LIVING SUSTAINABLY: Six Ways to Raise a Sustainable Family in Holland

LIVING SUSTAINABLY:  Six Ways to Raise a Sustainable Family in Holland

By Marissa Berghorst, Mother and Businesswoman

Raising a sustainable family is easier than you might think. While there are many different ways to move towards becoming a more sustainable family, some of them may seem overwhelming. Here are six small, achievable steps you can take to ensure you are raising a sustainable family.

1. Spend more time reading, playing games, and exploring nature. Take time to explore family friendly attractions. Great local options include the Outdoor Discovery Center, DeGraaf Nature Center, Nelis’ Dutch Village, and the Critter Barn. Screen-free time will decrease your dependence on entertainment that requires energy. Also, remember to unplug devices when they are not in use.

2. Use cloth diapers. On top of saving an average of $2,000 per child, you will also be saving 6,000 to 7,000 disposable diapers from the landfills, per child. Modern cloth diapers have no pins, no rubber pants, are super cute, and incredibly easy to use.

3. Switch up your laundry. Wash in cold and line dry your clothes when possible. Bonus tip: To avoid crunchy clothes after line drying, switch to a detergent without optical brighteners. When tumble drying, trade in fabric sheets for wool dryer balls. Not only will wool dryer balls decrease dry time (a major plus for any family!) they will also soften your clothes without the extra chemicals.

4. Skip the brown bag. Skip the plastic ones too. When packing lunches, opt for a reusable lunch box. Take it a step further by also using reusable snack bags.

Holland Farmer’s Market

5. Shop the farmers market. The Holland Farmers Market offers freshly picked fruits and vegetables, and also breads, cheese, eggs, flowers, honey, meats and more. Get the whole family involved by taking part in the free kids’ activities from 9:30 to 11:30 a.m.. on Wednesdays from June 14 through Aug. 30.

6. Leave the car parked more often. With daily, monthly, and student passes available, MAX Transit buses are a great way to get around. If public transportation is a new experience for you, the MAX offers a free bus buddy program. A bus buddy will ride with you, help you plan trips and offer general tips. To request a bus buddy, contact the MAX at (616) 355-1010. Also take advantage of the more than 150 miles of paved bike trails Holland has to offer.

 

 Marissa Berghorst is a mom of kids ages 5 and 7 and co-owner of ECOBUNS BABY + CO. in Holland, which specializes in eco-friendly baby and parenting products and is a 2017 recipient of the Local Motion Award from Local First of West Michigan.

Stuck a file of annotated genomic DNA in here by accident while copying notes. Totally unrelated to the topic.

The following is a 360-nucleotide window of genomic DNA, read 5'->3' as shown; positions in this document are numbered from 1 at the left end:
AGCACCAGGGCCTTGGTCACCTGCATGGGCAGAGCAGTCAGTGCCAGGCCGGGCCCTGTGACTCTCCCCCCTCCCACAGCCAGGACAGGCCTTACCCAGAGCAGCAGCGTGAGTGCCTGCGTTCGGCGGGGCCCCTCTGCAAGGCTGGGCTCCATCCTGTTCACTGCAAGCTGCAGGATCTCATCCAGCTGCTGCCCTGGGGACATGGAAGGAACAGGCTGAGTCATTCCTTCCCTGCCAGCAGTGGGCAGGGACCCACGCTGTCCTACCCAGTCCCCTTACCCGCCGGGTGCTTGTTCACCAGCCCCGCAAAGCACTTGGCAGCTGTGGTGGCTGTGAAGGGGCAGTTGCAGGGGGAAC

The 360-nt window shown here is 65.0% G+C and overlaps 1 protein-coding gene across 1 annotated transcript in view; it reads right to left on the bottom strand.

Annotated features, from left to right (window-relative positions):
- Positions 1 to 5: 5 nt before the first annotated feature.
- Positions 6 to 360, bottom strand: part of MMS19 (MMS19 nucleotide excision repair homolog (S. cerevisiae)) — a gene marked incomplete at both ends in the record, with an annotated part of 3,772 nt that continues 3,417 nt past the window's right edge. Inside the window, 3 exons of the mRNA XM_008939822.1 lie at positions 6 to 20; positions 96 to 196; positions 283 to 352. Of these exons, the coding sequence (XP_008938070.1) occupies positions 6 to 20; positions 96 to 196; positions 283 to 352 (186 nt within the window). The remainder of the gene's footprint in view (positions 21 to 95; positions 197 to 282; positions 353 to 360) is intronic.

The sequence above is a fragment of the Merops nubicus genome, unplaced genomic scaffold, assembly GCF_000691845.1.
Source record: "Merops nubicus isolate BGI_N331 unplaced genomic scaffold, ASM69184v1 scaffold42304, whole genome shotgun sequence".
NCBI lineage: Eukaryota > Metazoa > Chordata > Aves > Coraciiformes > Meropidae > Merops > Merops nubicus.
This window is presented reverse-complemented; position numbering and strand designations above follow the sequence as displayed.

Photos:

FARMERS MARKET 2.JPG: Shopping the Holland Farmers Market is fun, healthy and a good choice for a sustainable family. Courtesy photo

BERGHORST AND KIDS JPG: Marissa Berghorst spends time with her children outdoors as part of her plan to raise a “sustainable family.” Courtesy photo.

This Week’s Sustainability Framework Theme:

Environmental Awareness/Action: Environmental education and integrating environmental practices into our planning will change negative outcomes of the past and improve our future.

ABOUT THIS SERIES:

Living Sustainably is a collection of community voices sharing updates about local sustainability initiatives. It is presented by the Holland-Hope College Sustainability Institute, a joint project of Hope College, the City of Holland, and Holland Board of Public Works. Go to www.hope.edu/sustainability-institute for more information.

Take this journey around campus with the “Challenging Borders” Project.

Take this journey around campus with the “Challenging Borders” Project.

“The project, “Challenging Borders: Displaced People,” has much to teach you about those whose lives have experienced disruption and disorder due to immigration, climate change, the refugee crisis and mass incarceration. And the disciplines of art and English and science and psychology and communication all converged to do so, crossing interdisciplinary boundaries in order to challenge you about the ways you view borders — domestic or international — and the people who are affected by them.”

Read the full story here:  https://blogs.hope.edu/stories-of-hope/interdisciplinary/walk-this-way-to-challenge-borders/

Living Sustainably: Green Commute Week offers Challenge, Health, Perks

LIVING SUSTAINABLY:  Green Commute Week offers Challenge, Health, Perks

By Carolyn Ulstad, Macatawa Area Coordinating Council

It’s finally spring! This time of year always warms my heart. The flowers and trees begin to blossom, the days gradually get longer and I notice myself and our neighbors venturing out more often from our homes. It’s incredibly refreshing to finally be able to soak up some warm rays.

Every spring I challenge myself to be more active, spend more time outside and ride my bike to work. And a great place to start my healthier and more sustainable commute is during the annual Holland/Zeeland Green Commute Week, now in its tenth year. The week-long commute challenge takes place May 14-20. It promotes walking, biking, carpooling, riding the bus and any other alternative transportation.